As its predecessor has now been recalled, the Gigabyte Z690I Aorus Ultra Plus is now the company’s flagship Z690 board for mini PCs. It gets off to a good start price-wise, costing nearly £ less than the Asus ROG Strix Z690-I Gaming WiFi and comes in both DDR4 and DDR5 flavors.
INTEL Z690 MOTHERBOARD
Gigabyte has gone for a double-stacked PCB and heatsink array for its M.2 SSDs, which is a far cry from the poor effort with its X570 sibling this month. The large heatsink on top directly connects with the M.2 SSD beneath, which benefits from an underside thermal pad, cooling both sides.
There’s a second M.2 port beneath this arrangement, although only the top side is cooled with a heatsink. It’s worth noting that neither port supports SATA-based M.2 SSDs, but our PCI-E 4 SSD was kept at 5TC under load, even cooler than the Asus ROG Strix Z690-I Gaming WiFi.
Chipset Intel Z690
CPU socket Intel LGA 1700
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Memory support 2 slots: max 64GB DDRS (up to 6400MHz)
Expansion slots One 16x PCI-E 5
Sound 8-channel Realtek ALC4080
Networking 1 x Intel 2.5 Gigabit LAN, 802.11ax WiFi
Cooling Four 4-pin fan headers, VRM heatsinks
Ports 2 x SATA 6Gbps, 2 x M.2 PCI-E 4, 3 x USB 3.2 Gen 2 Type-A, 1 x USB 3.2 Gen 2×2 Type-C, 4 x USB 3,2 x USB 2,1 x USB 3.2 Gen 2 Type-C header, DisplayPort, HDMI, 1 x audio out
Dimensions (mm) 170×170
Look just above the 16x PCI-E 5 graphics slot. You’ll see that the top PCB in the aforementioned stack also sports a Reset button, 3-pin RGB header, and a small proprietary port for one of several 4-pin fan headers, with adaptors for these included in the box. This brings the total number of fan headers to four. Less impressive is the number of SATA 6Gbps ports, though, with Gigabyte cutting these to two, although, to be fair, it’s rare that there are more storage mounts in most mini-ITX cases anyway.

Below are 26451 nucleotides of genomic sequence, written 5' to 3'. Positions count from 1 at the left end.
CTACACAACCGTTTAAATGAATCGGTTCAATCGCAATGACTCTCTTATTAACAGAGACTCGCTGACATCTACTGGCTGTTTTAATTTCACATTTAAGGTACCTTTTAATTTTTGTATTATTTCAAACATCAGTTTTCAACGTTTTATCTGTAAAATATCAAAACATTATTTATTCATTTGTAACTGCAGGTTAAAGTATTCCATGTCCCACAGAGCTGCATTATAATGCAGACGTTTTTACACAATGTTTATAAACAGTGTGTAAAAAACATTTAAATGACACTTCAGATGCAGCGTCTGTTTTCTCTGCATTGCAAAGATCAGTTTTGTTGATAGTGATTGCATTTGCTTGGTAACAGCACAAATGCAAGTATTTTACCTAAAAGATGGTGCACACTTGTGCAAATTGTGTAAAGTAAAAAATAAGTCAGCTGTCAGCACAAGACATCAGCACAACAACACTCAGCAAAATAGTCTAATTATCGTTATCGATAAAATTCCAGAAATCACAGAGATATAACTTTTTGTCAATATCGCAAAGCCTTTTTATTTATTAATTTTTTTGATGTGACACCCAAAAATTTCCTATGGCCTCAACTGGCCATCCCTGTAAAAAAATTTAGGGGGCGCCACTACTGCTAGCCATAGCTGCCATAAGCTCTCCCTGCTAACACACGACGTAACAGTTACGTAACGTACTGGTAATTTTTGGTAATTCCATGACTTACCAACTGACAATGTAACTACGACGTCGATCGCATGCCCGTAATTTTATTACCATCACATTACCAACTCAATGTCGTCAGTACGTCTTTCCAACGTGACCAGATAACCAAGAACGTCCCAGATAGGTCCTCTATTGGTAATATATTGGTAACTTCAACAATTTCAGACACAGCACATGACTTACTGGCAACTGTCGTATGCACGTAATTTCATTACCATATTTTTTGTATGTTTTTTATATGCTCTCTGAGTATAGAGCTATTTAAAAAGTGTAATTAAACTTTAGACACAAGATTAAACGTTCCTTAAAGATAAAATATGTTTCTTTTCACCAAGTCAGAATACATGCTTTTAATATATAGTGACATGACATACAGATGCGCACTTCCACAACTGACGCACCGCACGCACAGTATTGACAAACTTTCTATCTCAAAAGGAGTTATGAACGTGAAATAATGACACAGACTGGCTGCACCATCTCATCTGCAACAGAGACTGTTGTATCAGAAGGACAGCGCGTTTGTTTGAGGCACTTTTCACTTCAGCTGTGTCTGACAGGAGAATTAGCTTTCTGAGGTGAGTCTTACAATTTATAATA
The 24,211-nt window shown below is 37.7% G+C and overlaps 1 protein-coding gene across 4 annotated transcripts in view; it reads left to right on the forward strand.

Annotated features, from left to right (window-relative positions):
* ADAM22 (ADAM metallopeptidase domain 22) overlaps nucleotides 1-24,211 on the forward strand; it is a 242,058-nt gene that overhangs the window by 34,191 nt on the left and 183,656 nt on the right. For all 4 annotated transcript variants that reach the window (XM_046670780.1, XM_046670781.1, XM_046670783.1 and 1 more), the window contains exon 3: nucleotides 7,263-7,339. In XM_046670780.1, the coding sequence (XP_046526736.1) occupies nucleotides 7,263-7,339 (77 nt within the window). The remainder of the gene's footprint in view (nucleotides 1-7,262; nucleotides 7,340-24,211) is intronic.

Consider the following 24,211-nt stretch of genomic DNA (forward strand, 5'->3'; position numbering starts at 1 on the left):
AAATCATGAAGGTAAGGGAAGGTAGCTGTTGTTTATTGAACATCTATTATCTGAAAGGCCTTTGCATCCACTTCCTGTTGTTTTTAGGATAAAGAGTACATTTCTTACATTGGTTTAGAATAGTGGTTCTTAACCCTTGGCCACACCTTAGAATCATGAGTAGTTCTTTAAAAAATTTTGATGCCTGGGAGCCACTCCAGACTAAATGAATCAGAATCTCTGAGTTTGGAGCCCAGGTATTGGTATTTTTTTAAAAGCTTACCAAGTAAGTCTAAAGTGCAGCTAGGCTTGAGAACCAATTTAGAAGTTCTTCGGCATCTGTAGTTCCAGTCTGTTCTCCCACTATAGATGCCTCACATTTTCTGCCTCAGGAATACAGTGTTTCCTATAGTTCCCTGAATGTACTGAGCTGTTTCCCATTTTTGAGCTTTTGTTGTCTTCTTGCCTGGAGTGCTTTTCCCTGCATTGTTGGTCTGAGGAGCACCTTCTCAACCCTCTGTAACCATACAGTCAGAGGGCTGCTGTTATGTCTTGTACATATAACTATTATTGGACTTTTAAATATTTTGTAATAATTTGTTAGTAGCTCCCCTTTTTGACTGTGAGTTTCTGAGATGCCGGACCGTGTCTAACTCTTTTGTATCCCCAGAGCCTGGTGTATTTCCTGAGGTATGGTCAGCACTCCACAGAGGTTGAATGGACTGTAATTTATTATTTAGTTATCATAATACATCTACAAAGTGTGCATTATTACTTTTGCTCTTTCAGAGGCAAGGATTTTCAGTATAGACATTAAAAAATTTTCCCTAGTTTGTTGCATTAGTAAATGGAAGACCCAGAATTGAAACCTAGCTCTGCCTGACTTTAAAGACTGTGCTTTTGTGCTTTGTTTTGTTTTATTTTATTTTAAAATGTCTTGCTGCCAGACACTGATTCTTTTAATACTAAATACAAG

Sadly, there’s no Thunderbolt support, which is present on the Asus board. You get a super-fast USB 3.2 Gen 2×2 Type-C port on the I/O panel, though, and a Gen 2 Type-C header on the PCB, so it’s slightly more forward-thinking than its B660-based sibling. As you’d expect at this price, you also get 802.11ax WiFi and 2.5 Gigabit LAN.
However, the board has a slightly odd audio arrangement, with just a single output and input jacks on the rear l/O panel. Meanwhile, the front panel audio connector is tucked away under the I/O shroud and connects to your case’s cable using its own cable.
Meanwhile, the VRMs have 13 power phases, and the heatpipe-linked heatsinks kept them to a maximum temperature of 51″C with our Core i7-12700K under full load for ten minutes. Socket clearance was slightly better than average, and we managed to slot an NZXT Kraken Z53 pump section into the area, albeit using low-profile DDR5 memory. We’d suggest using a cooler with a smaller waterblock/pump unit, such as those from Corsair or EK.
Audio performance was good, if not spectacular, from the Realtek ALC4080 codec, with a dynamic range of 95dBA and noise level of -99dBA. It also managed to edge out the other two Intel boards on test in Far Cry 6’s 99th percentile frame rate, and both Cinebench tests, albeit not by much.
It might not have the lavish feature set of the Asus ROG Strix Z690-I Gaming WiFi, but the Gigabyte Z690I Aorus Ultra Plus packs a punch and will leave you with change from £. Just beware that it only has two SATA ports, lacks Thunderbolt, and has a slightly cramped CPU socket area.
As long as you know its limits, a well-featured sub-£ motherboard for Intel's latest CPUs.
- Four fan headers
- Excellent M.2 and VRM cooling
- Reasonable price
- No Thunderbolt support
- The cramped CPU socket area
- Only two SATA ports